Tuesday, February 21, 2017

The Lego Batman Movie: New Bricks, Old Message

Like any dutiful parent of a Lego-mad son, the fixed point in school half term week was the Lego Batman Movie. Less frenetic than the Lego Movie, and following a more conventional storyline, it was fun and occasionally inspired without being spectacularly brilliant.

In the movie Batman is prickly, anti-social, and doesn't want or like company, yet keeps a DVD library of romcoms and relationship movies. The 'redemption' of Batman is his discovery of his need of others - his 'family' of Robin, Batgirl and Alfred, and even his need for arch-enemy Joker.

Have we heard this somewhere before? Maybe in Ice Age, where the 3 misfits find their place in their new 'herd' of sloth, tiger and mammoth. Maybe in The Incredibles, where Mr Incredible discovers that 'I work alone' doesn't work. Maybe in Harry Potter, where Harry is repeatedly reminded by his friends (especially towards the end of the saga) that he can't do this all on his own and is stupid to try. Maybe in the annoying 'Everything is Awesome' theme song from the first Lego movie - 'everything is awesome when you're part of the team.' Or dig back to 'About a Boy', the Hugh Grant movie where Grants character is just as averse to company as Batman, but discovers along with the Boy, that 'we all need backup'.

What is it about this story that we repeatedly tell it to ourselves, and repeatedly hear it and find that it has traction? Our society is individualistic, dependence and commitment don't come naturally, and aren't encouraged. And in the place of the old gods, discovering a new-found 'family' is the nearest thing we can offer to a spiritual experience of communal identity and belonging. Maybe its an indicator of the failure of the church to provide genuine community, where people can belong, find purpose, acceptance and love.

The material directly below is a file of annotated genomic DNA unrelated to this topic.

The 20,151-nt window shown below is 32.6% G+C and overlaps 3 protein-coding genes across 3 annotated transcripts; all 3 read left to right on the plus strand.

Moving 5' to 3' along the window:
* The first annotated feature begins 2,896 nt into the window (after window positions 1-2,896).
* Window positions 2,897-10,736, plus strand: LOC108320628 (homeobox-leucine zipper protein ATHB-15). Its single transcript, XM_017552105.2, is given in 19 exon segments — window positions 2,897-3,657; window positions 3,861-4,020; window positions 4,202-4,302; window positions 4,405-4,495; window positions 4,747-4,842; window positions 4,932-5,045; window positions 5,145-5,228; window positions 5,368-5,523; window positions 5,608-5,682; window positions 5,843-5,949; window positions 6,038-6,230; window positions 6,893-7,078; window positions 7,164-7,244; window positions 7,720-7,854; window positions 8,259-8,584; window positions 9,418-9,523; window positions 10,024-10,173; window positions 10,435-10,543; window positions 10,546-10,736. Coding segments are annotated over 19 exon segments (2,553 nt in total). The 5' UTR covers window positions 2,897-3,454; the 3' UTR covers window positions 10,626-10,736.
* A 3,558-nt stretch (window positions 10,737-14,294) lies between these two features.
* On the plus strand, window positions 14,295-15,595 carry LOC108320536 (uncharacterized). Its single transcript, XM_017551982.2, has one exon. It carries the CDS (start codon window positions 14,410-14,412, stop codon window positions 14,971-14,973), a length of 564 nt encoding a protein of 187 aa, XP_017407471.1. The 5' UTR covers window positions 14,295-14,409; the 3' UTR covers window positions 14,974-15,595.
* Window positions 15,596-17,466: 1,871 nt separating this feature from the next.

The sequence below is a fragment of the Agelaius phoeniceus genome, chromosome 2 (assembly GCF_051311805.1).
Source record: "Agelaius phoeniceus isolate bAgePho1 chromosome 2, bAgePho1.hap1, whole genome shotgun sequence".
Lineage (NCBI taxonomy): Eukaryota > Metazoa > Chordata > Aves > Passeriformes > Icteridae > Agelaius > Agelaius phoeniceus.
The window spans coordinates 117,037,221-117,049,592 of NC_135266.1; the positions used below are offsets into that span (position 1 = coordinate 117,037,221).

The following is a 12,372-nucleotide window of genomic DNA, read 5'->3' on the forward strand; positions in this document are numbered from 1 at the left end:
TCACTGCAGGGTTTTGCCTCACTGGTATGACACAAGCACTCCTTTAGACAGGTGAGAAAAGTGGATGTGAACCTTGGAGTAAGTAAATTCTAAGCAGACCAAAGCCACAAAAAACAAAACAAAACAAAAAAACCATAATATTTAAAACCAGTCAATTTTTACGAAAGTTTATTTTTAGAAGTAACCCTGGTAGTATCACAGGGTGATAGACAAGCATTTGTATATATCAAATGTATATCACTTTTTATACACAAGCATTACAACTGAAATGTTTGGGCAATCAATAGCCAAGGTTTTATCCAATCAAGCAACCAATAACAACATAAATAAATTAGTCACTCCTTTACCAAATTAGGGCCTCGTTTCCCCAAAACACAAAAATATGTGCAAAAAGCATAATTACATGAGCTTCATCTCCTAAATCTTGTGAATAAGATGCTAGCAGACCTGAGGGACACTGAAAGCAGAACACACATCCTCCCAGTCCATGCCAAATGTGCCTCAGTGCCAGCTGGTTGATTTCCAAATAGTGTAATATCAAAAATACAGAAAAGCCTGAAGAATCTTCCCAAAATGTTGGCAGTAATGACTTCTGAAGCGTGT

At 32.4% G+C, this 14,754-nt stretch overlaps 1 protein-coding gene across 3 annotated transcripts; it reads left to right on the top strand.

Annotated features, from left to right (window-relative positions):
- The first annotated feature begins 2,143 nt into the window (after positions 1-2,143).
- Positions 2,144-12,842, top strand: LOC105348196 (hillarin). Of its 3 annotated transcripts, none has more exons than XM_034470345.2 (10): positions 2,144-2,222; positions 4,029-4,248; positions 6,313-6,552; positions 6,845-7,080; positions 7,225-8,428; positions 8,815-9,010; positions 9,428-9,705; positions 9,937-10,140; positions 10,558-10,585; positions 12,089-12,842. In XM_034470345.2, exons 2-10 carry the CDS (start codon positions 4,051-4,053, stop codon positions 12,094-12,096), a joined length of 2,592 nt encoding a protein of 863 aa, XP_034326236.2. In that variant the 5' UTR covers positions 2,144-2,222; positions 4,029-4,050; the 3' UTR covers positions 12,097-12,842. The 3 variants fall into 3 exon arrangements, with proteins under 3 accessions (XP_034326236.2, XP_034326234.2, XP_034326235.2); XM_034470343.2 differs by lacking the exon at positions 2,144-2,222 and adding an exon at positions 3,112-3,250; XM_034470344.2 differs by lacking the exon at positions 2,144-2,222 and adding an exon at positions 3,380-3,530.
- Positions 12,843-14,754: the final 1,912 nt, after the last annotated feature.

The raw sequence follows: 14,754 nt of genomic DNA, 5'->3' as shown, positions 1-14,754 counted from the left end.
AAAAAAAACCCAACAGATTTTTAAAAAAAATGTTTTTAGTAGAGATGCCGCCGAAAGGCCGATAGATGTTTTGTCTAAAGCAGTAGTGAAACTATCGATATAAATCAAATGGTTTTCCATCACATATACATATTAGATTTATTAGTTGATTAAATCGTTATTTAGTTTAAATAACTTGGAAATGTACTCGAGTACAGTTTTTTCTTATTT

It may be Robin who is formally adopted (sort of) but Batman is an orphan too, and just as much in need of family, perhaps more so, than Robin. The Bible speaks of adoption into a family where we are loved, where we belong, where we find our place in the team of the master builder. A consumer society is by nature transient, material things are given too much significance and relationships too little. The hunger for belonging reflects that primal part of our design: 'it is not good for the man to be alone'. It is the persistence of his friends which finally wears Batmans resistance down, and saves him in the process. Persist in loving, welcoming, accepting, there may be a Batman out there who needs you.

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